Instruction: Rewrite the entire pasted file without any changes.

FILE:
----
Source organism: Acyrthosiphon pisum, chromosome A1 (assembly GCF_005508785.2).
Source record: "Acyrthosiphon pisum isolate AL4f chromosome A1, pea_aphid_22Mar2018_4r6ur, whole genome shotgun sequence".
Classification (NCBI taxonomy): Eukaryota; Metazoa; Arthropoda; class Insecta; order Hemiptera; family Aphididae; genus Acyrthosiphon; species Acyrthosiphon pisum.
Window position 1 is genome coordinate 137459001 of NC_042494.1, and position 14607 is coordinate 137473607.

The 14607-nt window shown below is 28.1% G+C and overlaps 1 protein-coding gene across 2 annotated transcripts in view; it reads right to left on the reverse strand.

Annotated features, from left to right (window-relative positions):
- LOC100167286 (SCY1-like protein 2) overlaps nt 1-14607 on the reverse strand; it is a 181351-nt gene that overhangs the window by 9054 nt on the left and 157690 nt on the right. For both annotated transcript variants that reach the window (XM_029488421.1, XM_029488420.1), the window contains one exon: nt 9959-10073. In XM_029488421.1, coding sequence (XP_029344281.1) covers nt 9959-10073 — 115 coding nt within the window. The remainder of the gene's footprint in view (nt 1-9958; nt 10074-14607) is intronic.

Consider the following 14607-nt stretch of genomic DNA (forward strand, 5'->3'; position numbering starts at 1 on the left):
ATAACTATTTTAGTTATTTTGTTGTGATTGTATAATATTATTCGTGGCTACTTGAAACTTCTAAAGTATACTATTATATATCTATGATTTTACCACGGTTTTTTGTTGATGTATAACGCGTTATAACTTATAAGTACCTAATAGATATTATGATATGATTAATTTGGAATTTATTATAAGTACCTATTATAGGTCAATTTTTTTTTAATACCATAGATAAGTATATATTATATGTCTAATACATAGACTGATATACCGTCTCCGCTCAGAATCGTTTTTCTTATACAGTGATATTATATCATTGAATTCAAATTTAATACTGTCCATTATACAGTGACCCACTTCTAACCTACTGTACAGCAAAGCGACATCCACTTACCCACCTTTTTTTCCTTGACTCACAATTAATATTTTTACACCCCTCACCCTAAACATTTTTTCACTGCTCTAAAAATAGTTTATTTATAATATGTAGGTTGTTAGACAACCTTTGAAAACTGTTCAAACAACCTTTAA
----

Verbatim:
Source organism: Acyrthosiphon pisum, chromosome A1 (assembly GCF_005508785.2).
Source record: "Acyrthosiphon pisum isolate AL4f chromosome A1, pea_aphid_22Mar2018_4r6ur, whole genome shotgun sequence".
Classification (NCBI taxonomy): Eukaryota; Metazoa; Arthropoda; class Insecta; order Hemiptera; family Aphididae; genus Acyrthosiphon; species Acyrthosiphon pisum.
Window position 1 is genome coordinate 137459001 of NC_042494.1, and position 14607 is coordinate 137473607.

The 14607-nt window shown below is 28.1% G+C and overlaps 1 protein-coding gene across 2 annotated transcripts in view; it reads right to left on the reverse strand.

Annotated features, from left to right (window-relative positions):
- LOC100167286 (SCY1-like protein 2) overlaps nt 1-14607 on the reverse strand; it is a 181351-nt gene that overhangs the window by 9054 nt on the left and 157690 nt on the right. For both annotated transcript variants that reach the window (XM_029488421.1, XM_029488420.1), the window contains one exon: nt 9959-10073. In XM_029488421.1, coding sequence (XP_029344281.1) covers nt 9959-10073 — 115 coding nt within the window. The remainder of the gene's footprint in view (nt 1-9958; nt 10074-14607) is intronic.

Consider the following 14607-nt stretch of genomic DNA (forward strand, 5'->3'; position numbering starts at 1 on the left):
ATAACTATTTTAGTTATTTTGTTGTGATTGTATAATATTATTCGTGGCTACTTGAAACTTCTAAAGTATACTATTATATATCTATGATTTTACCACGGTTTTTTGTTGATGTATAACGCGTTATAACTTATAAGTACCTAATAGATATTATGATATGATTAATTTGGAATTTATTATAAGTACCTATTATAGGTCAATTTTTTTTTAATACCATAGATAAGTATATATTATATGTCTAATACATAGACTGATATACCGTCTCCGCTCAGAATCGTTTTTCTTATACAGTGATATTATATCATTGAATTCAAATTTAATACTGTCCATTATACAGTGACCCACTTCTAACCTACTGTACAGCAAAGCGACATCCACTTACCCACCTTTTTTTCCTTGACTCACAATTAATATTTTTACACCCCTCACCCTAAACATTTTTTCACTGCTCTAAAAATAGTTTATTTATAATATGTAGGTTGTTAGACAACCTTTGAAAACTGTTCAAACAACCTTTAA